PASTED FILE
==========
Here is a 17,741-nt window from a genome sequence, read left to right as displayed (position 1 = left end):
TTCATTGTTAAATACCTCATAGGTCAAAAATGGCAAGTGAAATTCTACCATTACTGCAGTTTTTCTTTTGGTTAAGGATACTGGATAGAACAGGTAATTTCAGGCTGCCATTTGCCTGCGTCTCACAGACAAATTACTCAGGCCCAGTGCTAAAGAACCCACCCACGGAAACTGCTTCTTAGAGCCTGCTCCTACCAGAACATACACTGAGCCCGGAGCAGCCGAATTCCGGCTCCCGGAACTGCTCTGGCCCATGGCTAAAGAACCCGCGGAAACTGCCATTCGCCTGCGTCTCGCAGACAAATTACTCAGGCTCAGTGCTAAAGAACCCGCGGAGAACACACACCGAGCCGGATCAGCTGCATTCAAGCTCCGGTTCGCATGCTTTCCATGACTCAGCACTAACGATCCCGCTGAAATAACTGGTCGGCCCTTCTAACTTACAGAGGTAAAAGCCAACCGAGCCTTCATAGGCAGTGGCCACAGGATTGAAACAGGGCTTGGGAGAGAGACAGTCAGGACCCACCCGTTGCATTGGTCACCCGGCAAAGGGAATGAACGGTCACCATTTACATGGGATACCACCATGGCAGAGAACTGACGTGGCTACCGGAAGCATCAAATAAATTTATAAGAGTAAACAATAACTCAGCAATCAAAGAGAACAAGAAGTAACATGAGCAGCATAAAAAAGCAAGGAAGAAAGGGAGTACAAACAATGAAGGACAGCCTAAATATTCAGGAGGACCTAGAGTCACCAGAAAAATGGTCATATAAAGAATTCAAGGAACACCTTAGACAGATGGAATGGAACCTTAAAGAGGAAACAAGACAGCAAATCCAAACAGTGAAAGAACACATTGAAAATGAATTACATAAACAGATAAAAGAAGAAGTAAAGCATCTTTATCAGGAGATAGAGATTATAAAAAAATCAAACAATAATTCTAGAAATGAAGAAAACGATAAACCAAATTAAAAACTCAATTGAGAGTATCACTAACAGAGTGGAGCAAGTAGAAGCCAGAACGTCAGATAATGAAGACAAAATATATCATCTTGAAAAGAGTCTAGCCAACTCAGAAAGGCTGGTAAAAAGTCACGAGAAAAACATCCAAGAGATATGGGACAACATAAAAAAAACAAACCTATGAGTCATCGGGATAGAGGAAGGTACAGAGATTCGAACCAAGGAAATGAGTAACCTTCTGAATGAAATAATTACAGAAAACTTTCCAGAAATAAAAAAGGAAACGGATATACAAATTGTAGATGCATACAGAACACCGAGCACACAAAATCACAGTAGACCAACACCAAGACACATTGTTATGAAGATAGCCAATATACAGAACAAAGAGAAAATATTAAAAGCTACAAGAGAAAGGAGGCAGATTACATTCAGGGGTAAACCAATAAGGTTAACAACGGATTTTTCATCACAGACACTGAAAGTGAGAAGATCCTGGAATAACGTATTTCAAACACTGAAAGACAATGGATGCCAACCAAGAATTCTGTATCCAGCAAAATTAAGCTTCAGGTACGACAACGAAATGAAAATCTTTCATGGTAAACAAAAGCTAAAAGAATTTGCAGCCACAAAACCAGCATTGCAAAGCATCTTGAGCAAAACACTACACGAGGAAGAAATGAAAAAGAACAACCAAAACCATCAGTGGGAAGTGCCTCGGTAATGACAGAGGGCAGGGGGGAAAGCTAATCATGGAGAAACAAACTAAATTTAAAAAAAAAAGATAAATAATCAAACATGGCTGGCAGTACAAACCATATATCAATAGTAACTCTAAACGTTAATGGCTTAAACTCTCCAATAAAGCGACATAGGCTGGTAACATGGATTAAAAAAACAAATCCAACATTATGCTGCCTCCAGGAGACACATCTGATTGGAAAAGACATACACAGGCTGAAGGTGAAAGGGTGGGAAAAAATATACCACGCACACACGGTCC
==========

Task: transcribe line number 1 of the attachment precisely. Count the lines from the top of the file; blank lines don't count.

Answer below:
Here is a 17,741-nt window from a genome sequence, read left to right as displayed (position 1 = left end):